Murder hornets beware!

Honeyford bill to extend the life of the Invasive Species Council clears House in unanimous vote

If they had boots, murder hornets, apple maggots and African clawed frogs would be shaking in them at today’s news from the state Legislature. In a unanimous vote, the House of Representatives approved Sen. Jim Honeyford’s bill to extend the life of the Washington State Invasive Species Council and its mission to protect the state’s environment and economy from harmful nonnative plants, insects and animals.

“In addition to being one of the most ‘2020’ of all 2020 stories, the arrival of murder hornets in Whatcom County is a prime example of why the Invasive Species Council is so critical to our state,” said Honeyford, R-Sunnyside. “This measure will extend the critical efforts of the council for another decade.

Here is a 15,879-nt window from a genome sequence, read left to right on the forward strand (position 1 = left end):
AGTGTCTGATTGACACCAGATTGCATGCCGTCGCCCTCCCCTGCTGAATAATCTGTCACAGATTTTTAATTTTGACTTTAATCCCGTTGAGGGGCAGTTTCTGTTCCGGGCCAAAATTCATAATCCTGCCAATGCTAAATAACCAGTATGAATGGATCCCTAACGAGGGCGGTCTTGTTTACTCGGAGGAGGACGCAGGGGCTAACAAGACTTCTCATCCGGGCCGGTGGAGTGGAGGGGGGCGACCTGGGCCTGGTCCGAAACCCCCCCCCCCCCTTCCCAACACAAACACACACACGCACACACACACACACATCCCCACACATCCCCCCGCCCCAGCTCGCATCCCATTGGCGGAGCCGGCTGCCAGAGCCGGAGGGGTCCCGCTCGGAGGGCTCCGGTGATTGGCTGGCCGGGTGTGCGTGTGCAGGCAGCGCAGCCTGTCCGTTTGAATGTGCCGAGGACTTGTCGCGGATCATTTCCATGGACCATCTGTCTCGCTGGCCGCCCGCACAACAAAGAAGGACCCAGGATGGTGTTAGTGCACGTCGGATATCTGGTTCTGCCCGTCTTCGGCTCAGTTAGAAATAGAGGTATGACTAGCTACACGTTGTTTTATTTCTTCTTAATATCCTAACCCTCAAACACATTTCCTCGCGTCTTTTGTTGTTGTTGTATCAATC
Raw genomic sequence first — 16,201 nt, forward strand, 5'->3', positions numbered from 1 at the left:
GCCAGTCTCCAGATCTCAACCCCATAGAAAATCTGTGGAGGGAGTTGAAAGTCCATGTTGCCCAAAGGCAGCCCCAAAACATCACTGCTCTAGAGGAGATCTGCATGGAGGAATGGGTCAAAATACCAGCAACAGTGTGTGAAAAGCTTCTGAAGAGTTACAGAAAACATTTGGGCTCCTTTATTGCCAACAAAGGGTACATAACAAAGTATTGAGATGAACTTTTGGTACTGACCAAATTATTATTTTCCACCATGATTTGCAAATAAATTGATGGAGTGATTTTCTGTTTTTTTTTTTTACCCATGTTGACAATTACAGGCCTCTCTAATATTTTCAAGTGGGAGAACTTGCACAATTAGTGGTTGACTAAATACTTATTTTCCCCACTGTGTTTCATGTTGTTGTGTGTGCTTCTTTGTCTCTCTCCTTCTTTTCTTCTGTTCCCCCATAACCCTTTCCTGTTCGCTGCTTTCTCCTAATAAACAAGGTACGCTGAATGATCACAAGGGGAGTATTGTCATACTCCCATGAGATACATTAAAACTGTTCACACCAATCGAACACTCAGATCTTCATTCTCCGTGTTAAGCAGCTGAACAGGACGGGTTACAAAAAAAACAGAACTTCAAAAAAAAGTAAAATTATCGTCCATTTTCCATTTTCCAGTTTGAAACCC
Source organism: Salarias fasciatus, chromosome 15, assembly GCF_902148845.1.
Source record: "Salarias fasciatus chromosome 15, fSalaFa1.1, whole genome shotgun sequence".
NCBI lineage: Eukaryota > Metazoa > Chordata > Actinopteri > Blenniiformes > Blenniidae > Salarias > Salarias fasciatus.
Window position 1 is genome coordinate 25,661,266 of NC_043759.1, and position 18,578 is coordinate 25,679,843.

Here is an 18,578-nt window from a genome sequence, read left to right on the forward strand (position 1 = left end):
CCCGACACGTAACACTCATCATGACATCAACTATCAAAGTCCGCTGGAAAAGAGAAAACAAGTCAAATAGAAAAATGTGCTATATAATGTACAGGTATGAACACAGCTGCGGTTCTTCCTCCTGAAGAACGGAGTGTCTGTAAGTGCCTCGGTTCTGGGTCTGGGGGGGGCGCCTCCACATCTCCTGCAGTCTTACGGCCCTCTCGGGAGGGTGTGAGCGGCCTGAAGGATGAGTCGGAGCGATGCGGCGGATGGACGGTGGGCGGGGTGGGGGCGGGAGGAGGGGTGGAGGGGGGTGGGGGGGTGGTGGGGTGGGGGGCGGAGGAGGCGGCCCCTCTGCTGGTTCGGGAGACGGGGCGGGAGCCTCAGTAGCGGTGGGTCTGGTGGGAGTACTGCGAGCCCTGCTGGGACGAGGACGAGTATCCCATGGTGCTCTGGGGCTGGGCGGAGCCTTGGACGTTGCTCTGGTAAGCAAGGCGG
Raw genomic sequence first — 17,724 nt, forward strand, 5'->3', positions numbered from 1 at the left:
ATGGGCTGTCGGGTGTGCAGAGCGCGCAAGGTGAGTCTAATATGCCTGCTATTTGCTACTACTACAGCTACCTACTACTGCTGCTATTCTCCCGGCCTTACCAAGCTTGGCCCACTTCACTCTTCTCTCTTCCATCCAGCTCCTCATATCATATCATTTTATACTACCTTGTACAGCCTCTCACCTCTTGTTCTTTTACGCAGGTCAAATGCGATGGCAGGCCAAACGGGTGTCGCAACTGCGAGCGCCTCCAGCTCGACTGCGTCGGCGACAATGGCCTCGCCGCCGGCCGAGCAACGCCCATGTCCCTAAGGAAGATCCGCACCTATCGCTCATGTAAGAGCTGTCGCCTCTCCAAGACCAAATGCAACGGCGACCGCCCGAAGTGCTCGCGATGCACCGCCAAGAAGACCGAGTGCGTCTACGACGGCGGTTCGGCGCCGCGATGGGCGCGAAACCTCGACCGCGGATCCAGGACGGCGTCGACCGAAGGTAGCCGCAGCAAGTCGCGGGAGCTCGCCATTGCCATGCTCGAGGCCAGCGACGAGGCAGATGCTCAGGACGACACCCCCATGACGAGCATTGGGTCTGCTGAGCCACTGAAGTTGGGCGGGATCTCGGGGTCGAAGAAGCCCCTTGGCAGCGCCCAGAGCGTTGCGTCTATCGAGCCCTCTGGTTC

“I’m glad to see the House support the council and its important mission in such an overwhelmingly bipartisan manner.”

Invasive species represent one of the greatest threats to Washington’s plants, animals, insects and businesses. The Legislature established the Invasive Species Council in 2006 to provide policy-level direction, planning, and coordination on how to address the problem. The goals of the council include minimizing the effects of harmful invasive species, serving as a forum for identifying and understanding relevant issues, facilitating joint planning and cooperation, educating the public, and providing policy advice to lawmakers.

The Legislature initially intended for the council to disband at the end of 2011. Two extensions moved the end date to June 30, 2022. Under Senate Bill 5063, the expiration date of the Washington State Invasive Species Council and Invasive Species Council Account would be extended to June 30, 2032.

SB 5063 is executive-request legislation by the state’s Recreation and Conservation Office. The measure, which has the support of the Washington State Water Resources Association, the Kalispel Tribe, and Chelan County PUD, also passed the Senate unanimously on March 2. It now goes to Gov. Jay Inslee for his consideration.